Don’t you just love David Hockney? His vigorous brushwork; his use of colour; his imagination, his audacity, and above all his trousers? Have a good look at them: serviceable tweed, capacious, high waisted, deep-pocketed, button-flyed, and designed for proper suspenders/braces (none of your cheap clip-ons for our David).
In short, they are the kind of trousers that your grandfather might have worn. And his father before him. Not actually the same pair of trousers of course, although quite possibly they would have been durable enough to have lasted several generations.
I confess that I have long lusted after a pair of Hockneys. High and low have I hunted over the years yet still failed to bag a pair of these elusive creatures. Even the redoubtable Snook’s of Bridport was unable to flush out trousers of this ilk. I came to the sorry conclusion that my trophy room was destined to languish Hockney-less until the end of my days. But fret not dear reader for this story has a happy ending.
There I was, stalking the cobbled streets of Le Marais in Paris, just before Christmas looking for a certain magasin (which for security reasons I cannot name) that my partner Chris Seeley had stumbled upon several years previously – one that had then stocked a select range of gentleman’s handmade clothing by English tailor Paul Harnden. Some astute detective work on the internet had revealed the likely location of said magasin and I found it without difficulty.
The interior was much as Chris had described to me although seemingly devoid of gentleman’s handmade clothing. I took out my iphone and went to take a photograph of the distinctive – and rather witty – chandelier hanging from the ceiling to send to her to double check that I was in the right place.
“Non! Non! C’est interdit,” declared Monsieur L’Assistant.
Clearly a precaution to prevent the place being identified by unwanted foreign shoppers, I thought. Undeterred I enquired of the prickly young man if the establishment had any of Mr Harnden’s apparel in stock.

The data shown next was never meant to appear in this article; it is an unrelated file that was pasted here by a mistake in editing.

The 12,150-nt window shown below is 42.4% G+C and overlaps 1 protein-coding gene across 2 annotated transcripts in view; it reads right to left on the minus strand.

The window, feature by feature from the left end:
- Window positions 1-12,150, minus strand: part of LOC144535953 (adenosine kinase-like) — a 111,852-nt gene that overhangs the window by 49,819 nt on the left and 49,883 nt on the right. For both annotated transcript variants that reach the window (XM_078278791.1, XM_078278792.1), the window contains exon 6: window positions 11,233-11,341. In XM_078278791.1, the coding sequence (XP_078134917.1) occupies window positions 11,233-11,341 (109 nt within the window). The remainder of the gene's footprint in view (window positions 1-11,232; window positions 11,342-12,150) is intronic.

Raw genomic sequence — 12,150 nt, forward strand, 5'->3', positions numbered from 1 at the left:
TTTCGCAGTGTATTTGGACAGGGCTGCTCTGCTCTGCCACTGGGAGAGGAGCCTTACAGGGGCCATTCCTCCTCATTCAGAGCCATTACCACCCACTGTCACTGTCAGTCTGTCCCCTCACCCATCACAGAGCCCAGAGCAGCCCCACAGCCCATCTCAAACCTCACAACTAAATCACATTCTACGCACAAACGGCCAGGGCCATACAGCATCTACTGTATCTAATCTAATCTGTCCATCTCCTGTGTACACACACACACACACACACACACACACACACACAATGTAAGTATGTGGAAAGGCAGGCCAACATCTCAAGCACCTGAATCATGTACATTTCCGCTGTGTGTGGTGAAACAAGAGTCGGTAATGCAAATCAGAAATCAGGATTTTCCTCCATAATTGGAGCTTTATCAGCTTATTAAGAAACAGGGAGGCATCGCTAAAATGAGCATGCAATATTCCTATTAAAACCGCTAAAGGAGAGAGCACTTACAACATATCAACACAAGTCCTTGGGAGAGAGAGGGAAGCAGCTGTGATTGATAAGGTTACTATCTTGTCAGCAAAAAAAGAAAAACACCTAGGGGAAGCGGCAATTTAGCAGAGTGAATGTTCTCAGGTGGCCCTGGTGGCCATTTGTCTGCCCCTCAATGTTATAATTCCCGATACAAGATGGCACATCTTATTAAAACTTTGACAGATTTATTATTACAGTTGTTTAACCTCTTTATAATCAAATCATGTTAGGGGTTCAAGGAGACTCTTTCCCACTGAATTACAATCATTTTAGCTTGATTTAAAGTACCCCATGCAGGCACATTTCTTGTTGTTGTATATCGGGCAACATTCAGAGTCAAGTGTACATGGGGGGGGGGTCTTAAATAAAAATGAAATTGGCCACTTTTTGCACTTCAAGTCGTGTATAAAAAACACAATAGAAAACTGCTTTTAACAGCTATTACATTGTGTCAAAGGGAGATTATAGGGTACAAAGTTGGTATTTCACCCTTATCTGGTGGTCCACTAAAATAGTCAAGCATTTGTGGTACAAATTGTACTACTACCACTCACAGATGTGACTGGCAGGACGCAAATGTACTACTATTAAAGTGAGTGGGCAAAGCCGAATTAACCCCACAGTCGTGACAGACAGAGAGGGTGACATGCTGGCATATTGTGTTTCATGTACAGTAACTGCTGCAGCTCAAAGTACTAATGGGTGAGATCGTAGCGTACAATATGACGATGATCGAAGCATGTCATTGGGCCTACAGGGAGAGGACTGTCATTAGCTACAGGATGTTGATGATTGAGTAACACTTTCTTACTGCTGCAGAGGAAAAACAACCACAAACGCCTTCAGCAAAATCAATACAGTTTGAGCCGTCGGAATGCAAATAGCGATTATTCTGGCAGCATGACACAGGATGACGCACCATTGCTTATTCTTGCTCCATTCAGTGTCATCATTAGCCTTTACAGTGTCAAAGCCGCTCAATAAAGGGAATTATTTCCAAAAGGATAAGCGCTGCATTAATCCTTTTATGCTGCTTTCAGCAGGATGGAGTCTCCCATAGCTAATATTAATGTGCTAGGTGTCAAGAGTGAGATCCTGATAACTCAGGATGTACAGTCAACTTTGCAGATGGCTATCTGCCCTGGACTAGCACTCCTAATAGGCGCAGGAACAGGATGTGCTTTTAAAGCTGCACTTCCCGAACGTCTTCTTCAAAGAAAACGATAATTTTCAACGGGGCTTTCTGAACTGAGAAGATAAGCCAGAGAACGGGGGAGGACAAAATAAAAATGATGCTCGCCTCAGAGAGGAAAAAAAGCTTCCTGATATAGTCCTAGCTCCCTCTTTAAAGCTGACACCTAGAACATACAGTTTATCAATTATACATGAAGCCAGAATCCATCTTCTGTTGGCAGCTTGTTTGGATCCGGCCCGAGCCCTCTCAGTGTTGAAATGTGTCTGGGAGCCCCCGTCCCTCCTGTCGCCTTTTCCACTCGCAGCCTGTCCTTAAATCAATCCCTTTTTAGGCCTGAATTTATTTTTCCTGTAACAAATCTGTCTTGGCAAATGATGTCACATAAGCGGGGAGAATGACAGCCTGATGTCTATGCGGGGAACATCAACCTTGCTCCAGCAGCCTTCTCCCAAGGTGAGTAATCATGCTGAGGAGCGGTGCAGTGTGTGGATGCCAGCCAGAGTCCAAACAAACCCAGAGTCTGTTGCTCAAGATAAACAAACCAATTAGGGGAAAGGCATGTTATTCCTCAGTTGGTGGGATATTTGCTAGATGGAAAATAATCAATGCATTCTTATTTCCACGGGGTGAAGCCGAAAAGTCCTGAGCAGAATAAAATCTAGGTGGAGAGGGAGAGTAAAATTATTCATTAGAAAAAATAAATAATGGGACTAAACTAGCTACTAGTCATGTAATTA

“Certainment,” was his terse reply.
Monsieur L’Assistant led me to a solitary clothes rail tucked out of sight at the back of the shop, presumably to stop casual customers getting over-excited. A sensible precaution because I myself began to tremble as I saw hanging from it 3 long coats, 4 jackets and… a single pair of tweed Hockneys.
“Je suis desolé Monsieur,” he said indicating the paucity of stock.
“Moi aussi,” I replied, noticing that the label on the trousers was M for medium.
The letter M and I have not been on friendly terms in the trouser department for some time now. I gestured to my comfortable waistline, shaking my head sadly.
“They are tailored quite generously,” said Monsieur L’Assistant breaking into perfect English. “Perhaps Monsieur would like to try them on and see for himself?”
I knew it would be futile but I carried them reverently to the curtained changing room where I could at least fondle them in private. To my complete surprise and utter delight they fitted perfectly. M must mean something else in France. Fate had decided. We were meant for each other.
“I’ll take them,” I said.
Monsieur L’Assistant removed them to the counter, folded and wrapped them in embossed tissue paper, and placed them in a bespoke carrier bag (itself so luxurious that had it been charged for, it would have cost more than the clothes I was wearing at the time). Then came the small matter of the bill. I handed over my debit card to the cashier, wondering if it would be up to the job.
“It’s possible that the bank will query it,” I said, tapping in the pin number and praying that it wouldn’t. “It’s an unusual transaction for me to make.”
The card machine whirred, clattered and pinged.
“Your card ‘as been refused, Monsieur. I am very sorry.”
I tried another card. Whirr, clatter, ping. Also refused.
I stood for a few moments puzzling about what to do next, when my mobile phone rang and the synthesized female voice of my bank’s automated fraud prevention service sought to verify my purchase.
“You have just used your debit card?” — “Yes.”
“A family clothing store in Paris?” — “Yes.”
“One pair of trousers?” — “That’s right.”
There was a short pause…
“Medium?” — “Yes.”
A long pause…
“Really?” — “Yes, really.”
A longer pause…
“Medium? Are you quite sure?”
In the end we came to an agreement. I told my synthesized friend quite firmly that my waist size was my business and – rather chastened I thought – she agreed to pay the bill. Debit card now accepted, I returned to the cashier and was soon striding triumphantly out of the shop, clutching my fancy trousers in their fancy carrier bag.
And here they are safely back home. My very own pair of Hockneys.